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The constitutionality of affirmative action has now become one of the central topics in the politics of race. Ironically, the United States Constitution says absolutely nothing about affirmative action. The text never mentions the term, and the equal protection language in the Fourteenth Amendment simply begs the question of whether equality requires or precludes the use of affirmative action. The intent of the Framers is similarly unhelpful. We know that the drafters of the Fifth Amendment owned slaves, and the drafters of the Fourteenth Amendment envisioned a racially stratified society. But the Fourteenth Amendment was itself an affirmative action measure, and few of us think that the racial prejudices of the Framers should continue to govern contemporary race relations. There are a host of fancier, non-interpretivist constitutional theories, including structural theories, moral theories, civic republican theories, representation-reinforcement theories, public-choice theories, and postmodern critical-race theories, but none has sufficiently broad support to claim status as the one "authentic" approach to constitutional interpretation. Rather, they are parochial overlays imposed on a Constitution that is best understood as defining the terms of engagement for political bargaining. Given the increasingly transparent dominance of political policy considerations in Supreme Court constitutional adjudication, it is not surprising that recent strands of constitutional scholarship have chosen to advocate judicial minimalism, and even the curtailment of judicial review.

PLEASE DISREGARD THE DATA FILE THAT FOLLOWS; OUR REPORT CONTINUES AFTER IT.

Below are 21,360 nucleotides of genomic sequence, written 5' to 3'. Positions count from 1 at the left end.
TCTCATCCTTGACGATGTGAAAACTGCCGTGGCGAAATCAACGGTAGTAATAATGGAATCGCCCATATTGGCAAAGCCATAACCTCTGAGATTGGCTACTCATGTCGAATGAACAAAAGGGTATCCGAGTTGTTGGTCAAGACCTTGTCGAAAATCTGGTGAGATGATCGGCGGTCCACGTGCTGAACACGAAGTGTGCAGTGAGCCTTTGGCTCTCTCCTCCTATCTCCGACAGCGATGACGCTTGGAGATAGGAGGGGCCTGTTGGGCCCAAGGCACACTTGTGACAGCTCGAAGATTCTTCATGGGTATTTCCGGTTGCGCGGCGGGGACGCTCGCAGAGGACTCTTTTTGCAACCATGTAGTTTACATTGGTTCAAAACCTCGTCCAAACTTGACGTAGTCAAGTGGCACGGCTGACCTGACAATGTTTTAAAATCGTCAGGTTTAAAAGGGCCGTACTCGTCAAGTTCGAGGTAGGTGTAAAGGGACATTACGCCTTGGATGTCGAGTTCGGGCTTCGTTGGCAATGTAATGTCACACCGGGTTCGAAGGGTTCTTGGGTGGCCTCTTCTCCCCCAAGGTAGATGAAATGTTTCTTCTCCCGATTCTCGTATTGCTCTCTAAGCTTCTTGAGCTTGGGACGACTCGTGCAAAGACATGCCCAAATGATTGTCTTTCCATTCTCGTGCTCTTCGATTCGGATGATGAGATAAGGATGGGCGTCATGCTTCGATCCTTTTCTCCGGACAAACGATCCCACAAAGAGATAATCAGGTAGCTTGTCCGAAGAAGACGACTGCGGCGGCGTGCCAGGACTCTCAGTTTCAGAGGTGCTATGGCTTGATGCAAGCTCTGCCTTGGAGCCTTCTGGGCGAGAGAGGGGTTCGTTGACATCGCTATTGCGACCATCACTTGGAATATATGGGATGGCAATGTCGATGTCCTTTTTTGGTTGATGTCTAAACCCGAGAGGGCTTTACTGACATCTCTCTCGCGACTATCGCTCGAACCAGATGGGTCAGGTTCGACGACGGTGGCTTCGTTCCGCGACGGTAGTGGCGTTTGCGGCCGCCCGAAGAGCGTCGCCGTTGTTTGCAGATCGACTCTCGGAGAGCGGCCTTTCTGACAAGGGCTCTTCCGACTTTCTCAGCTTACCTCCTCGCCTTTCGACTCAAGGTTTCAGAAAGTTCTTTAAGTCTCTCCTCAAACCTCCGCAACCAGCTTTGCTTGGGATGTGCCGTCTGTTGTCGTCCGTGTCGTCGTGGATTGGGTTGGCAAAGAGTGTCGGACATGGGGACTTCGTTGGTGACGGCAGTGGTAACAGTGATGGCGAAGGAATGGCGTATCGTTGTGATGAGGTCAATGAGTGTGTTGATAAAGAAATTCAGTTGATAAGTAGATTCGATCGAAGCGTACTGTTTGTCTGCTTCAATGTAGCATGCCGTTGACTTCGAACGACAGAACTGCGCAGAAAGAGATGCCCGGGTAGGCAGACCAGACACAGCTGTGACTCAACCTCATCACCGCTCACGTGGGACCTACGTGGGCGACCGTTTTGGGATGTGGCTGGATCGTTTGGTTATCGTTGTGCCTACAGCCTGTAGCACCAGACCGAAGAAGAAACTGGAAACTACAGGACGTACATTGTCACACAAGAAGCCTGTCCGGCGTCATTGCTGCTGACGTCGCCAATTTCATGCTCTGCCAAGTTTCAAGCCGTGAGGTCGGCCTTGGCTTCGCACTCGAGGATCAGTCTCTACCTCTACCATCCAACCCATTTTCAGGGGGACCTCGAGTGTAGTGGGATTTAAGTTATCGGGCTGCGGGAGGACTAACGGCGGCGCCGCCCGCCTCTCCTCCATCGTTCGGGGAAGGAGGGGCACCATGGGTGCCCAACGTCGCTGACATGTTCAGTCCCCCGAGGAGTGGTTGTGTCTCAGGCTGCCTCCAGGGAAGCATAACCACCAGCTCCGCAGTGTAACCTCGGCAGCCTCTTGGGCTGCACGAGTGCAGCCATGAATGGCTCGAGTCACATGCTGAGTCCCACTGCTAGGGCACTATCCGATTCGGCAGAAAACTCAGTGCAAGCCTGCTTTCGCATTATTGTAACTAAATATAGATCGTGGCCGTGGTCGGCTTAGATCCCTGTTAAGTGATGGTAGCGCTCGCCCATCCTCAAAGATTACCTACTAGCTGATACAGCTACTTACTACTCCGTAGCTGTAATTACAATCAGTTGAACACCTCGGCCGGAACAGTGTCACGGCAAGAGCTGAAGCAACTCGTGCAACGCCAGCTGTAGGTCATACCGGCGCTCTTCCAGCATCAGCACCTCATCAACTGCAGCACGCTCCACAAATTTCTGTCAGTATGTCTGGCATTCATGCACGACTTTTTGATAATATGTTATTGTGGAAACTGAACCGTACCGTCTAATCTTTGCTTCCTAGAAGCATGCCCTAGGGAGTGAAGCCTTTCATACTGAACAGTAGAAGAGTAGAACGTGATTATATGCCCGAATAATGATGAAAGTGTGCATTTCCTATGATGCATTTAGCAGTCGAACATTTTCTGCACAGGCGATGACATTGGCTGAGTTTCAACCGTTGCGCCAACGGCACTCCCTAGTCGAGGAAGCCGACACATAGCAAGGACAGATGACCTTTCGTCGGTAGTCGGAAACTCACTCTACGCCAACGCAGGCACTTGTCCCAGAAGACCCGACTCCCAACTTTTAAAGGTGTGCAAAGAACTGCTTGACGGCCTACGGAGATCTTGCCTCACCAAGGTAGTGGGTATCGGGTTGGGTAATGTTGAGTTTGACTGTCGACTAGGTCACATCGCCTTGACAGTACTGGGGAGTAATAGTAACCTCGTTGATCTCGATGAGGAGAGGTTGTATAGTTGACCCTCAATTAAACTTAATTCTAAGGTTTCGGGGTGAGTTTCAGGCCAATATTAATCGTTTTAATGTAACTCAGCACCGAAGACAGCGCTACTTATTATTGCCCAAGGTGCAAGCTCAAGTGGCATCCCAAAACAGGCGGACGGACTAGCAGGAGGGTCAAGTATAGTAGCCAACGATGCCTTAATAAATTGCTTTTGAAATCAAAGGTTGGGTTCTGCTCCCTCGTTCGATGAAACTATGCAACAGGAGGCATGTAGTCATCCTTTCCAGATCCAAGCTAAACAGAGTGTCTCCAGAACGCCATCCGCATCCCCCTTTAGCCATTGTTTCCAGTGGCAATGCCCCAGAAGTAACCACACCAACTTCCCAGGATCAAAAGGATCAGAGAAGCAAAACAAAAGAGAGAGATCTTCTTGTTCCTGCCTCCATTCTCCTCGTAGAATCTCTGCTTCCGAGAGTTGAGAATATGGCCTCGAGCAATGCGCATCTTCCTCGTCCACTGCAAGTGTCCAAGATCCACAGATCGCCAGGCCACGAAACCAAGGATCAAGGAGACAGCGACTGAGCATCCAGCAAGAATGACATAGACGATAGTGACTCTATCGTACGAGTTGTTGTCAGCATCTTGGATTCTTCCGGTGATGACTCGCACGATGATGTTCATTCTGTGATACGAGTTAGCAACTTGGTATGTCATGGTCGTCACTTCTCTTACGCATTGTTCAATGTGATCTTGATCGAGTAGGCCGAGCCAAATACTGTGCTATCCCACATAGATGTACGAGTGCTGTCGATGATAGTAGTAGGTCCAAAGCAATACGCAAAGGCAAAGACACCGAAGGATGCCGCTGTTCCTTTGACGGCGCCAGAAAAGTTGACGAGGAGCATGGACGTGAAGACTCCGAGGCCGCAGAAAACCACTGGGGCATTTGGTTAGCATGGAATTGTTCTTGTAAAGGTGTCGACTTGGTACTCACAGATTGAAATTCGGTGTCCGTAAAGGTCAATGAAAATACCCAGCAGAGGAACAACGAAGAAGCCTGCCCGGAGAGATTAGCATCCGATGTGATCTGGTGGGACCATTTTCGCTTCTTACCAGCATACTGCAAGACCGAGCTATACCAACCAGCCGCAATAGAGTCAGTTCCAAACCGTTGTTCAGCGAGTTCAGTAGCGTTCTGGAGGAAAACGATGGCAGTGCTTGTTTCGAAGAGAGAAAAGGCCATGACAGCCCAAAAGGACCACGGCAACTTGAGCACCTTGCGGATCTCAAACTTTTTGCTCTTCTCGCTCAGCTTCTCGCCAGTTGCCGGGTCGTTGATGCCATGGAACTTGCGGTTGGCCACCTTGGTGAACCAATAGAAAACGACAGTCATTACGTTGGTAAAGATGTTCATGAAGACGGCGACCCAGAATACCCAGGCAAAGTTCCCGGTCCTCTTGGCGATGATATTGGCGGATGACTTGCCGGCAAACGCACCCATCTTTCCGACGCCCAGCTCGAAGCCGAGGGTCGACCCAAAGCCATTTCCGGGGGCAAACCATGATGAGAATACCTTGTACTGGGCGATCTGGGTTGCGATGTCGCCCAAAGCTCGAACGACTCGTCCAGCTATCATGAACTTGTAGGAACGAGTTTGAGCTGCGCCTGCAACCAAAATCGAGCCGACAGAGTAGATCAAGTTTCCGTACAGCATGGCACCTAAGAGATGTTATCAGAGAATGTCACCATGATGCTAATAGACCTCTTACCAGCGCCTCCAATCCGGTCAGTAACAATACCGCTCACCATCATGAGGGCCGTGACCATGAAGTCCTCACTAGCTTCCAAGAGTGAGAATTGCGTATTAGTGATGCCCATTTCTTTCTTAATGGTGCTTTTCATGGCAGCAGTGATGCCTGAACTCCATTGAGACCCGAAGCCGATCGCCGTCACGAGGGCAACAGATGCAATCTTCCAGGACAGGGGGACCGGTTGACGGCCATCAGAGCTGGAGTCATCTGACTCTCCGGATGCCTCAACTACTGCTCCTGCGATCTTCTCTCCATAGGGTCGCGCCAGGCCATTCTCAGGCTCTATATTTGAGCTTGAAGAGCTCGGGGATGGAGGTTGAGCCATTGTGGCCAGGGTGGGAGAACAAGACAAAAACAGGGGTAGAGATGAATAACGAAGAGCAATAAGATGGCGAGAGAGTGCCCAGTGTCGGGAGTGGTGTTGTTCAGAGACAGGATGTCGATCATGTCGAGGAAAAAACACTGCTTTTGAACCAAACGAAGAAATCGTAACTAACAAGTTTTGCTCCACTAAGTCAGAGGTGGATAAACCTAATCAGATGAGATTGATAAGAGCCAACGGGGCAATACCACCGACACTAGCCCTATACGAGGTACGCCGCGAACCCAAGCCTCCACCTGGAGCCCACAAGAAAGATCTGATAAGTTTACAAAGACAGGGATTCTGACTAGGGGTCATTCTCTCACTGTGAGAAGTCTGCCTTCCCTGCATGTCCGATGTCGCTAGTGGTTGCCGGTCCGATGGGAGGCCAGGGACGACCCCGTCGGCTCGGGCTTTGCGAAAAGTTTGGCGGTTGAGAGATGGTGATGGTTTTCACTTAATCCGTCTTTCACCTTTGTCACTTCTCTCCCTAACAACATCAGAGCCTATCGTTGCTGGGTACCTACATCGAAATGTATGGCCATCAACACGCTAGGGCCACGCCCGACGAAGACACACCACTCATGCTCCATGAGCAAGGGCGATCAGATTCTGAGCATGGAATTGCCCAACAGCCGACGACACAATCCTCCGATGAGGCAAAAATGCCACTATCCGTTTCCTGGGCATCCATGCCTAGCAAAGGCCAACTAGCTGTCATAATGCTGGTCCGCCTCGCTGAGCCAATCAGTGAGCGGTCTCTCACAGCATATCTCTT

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63 Law & Contemp. Probs. 467-477 (2000)